Uniform from their powerful strokes down to the way they braided their hair, Indonesia paddled to victory in the International Premier Women race at the DBS Marina Regatta which concluded yesterday.
The 12-crew team, largely unchallenged by the rest of the field, crossed the finish line of the 500m course first in 2min 36.99sec. Singapore followed with a 2:41.39 effort, while the Singapore Institute of Management were third (2:42.90).
Having missed out on a podium finish at the SEA Games, the Indonesians - half of whom competed on the same waters at The Promontory @ Marina Bay last June - were naturally delighted with the result.
But they were also aware that the field was missing regional powerhouses Thailand and Myanmar. Even the Singapore side, who had taken bronze last year, are made up completely of fresh faces this time round.
Said 20-year-old Shifa Garnika Nurkarim: "We trained really hard, so we feel very proud and were very happy to finish first and do well for Indonesia.
"It's a good result, but we must improve our skills and not be satisfied with this."
The Indonesians took home the winner's cheque of $5,000. The runners-up won $3,000 while the third-place finishers got $1,500.
Said Singapore women's team captain Chua Jia Min: "We knew from the qualifiers where we stood against the Indonesians, so the aim today was to close the gap.
"I think we did well and this was one of the better sets we've put in here."
The Singapore women's side featured mostly paddlers who have just graduated from the tertiary teams, with the oldest in the squad just 23.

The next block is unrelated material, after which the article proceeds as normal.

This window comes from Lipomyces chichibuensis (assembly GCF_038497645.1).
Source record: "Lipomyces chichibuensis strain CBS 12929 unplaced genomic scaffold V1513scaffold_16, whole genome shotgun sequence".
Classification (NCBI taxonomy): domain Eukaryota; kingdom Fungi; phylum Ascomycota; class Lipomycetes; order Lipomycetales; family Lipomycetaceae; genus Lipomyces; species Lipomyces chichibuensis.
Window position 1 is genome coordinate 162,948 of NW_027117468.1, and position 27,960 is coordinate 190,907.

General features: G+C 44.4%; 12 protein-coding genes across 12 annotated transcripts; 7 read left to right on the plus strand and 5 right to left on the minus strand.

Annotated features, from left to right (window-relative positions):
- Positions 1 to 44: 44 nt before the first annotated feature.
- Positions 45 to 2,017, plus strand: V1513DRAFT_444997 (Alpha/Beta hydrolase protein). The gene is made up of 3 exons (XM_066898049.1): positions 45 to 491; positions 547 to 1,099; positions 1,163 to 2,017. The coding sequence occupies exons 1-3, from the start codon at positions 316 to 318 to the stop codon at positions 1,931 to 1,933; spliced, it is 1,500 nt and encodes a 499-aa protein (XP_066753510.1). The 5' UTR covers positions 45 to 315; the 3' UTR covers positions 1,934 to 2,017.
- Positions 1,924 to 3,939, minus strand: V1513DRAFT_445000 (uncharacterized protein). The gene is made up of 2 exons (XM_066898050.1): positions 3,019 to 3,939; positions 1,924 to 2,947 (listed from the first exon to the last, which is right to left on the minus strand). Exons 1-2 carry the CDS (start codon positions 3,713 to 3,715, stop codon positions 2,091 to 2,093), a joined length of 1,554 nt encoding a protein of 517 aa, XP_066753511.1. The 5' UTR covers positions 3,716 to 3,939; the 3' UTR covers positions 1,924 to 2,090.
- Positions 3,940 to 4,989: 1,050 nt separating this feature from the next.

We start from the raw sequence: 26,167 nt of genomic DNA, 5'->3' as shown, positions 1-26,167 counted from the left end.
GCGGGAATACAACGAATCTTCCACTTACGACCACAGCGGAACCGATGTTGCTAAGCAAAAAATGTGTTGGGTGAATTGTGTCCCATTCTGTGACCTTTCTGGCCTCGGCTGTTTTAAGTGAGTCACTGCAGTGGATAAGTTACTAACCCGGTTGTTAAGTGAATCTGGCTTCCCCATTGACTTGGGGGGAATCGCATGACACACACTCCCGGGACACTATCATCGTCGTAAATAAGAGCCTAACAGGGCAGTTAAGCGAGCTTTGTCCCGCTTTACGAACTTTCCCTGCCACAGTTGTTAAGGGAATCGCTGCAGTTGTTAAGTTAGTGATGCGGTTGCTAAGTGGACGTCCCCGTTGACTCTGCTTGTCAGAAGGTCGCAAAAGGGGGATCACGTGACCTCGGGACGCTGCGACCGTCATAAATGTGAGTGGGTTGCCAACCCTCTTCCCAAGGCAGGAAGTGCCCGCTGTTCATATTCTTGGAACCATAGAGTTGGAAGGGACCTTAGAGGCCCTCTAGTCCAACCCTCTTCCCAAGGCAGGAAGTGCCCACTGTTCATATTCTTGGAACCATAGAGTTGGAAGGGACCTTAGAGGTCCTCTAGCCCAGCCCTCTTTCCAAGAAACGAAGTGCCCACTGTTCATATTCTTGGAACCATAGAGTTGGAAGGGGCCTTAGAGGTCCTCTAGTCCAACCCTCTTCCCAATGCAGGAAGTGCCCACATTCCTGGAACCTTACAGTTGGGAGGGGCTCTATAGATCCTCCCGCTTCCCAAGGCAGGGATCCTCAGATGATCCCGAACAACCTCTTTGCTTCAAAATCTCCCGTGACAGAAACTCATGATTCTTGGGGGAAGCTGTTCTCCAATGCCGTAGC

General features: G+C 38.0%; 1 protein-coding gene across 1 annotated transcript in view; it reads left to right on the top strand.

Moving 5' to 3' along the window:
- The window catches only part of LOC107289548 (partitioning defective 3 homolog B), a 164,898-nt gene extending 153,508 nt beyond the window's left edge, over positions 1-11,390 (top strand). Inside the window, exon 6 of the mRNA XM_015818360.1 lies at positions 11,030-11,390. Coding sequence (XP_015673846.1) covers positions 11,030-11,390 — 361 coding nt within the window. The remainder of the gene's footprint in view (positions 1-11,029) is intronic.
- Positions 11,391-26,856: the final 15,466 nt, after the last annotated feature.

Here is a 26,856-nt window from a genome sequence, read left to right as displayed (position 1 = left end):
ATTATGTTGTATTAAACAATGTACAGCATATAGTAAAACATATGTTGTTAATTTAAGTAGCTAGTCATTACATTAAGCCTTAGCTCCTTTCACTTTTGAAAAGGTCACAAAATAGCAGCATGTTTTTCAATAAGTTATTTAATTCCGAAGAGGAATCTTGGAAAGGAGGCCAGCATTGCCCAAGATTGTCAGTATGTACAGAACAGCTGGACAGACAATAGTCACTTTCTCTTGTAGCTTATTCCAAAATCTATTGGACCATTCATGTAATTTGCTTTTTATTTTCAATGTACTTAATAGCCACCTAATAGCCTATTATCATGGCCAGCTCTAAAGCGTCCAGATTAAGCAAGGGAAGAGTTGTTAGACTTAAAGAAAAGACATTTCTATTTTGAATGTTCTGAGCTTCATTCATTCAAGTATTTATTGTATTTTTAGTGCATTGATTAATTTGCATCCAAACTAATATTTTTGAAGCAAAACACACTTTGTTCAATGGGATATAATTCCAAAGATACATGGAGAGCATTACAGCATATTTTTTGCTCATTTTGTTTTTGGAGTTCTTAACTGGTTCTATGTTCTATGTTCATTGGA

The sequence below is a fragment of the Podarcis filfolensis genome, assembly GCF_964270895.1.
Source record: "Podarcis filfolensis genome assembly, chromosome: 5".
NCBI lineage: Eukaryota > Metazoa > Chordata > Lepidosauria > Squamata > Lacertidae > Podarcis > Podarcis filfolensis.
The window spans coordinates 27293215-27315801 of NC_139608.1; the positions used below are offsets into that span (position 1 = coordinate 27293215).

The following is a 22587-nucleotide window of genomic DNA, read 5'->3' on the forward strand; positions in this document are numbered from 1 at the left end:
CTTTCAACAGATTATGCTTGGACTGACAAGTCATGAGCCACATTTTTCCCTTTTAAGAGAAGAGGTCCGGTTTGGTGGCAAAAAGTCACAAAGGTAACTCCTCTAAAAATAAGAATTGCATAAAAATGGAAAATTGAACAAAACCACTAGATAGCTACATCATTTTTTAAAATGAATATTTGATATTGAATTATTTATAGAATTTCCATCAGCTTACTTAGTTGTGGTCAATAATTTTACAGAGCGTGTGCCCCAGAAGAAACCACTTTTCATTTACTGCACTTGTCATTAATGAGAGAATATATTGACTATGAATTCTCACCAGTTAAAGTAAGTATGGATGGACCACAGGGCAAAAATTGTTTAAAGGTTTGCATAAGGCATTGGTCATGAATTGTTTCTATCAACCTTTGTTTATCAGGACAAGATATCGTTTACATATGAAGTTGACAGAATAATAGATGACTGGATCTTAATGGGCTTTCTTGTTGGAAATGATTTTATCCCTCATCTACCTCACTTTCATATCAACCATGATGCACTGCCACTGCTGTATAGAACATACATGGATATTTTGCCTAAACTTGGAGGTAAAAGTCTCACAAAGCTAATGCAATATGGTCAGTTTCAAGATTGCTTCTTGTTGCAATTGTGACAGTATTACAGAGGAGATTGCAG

Added Chua: "The Indonesians have really good technique and were really impressive to be able to sustain their technique and movement until the end. We still have a long way to go."
In the 22-crew men's event, Singapore took advantage of a field that had Hong Kong as the only other international team.
Singapore were tops in 2:05.87 and were awarded $10,000. A late charge bore fruit for the National University of Singapore side, who came in second in 2:08.00 and earned themselves $5,000.
A team representing engineering firm Ley Choon Group Holdings were third in 2:09.27. They received $2,500.
The Singapore men's side also features a squad new to international competition.
Said team captain Jarett Tan, 20, who has been on the national team for only a year: "The objective of the race today was to see where we stand as a new team.
"We're more confident now, and it's a good gauge for us, and nice to beat Hong Kong a week before we face them again at the Hong Kong International."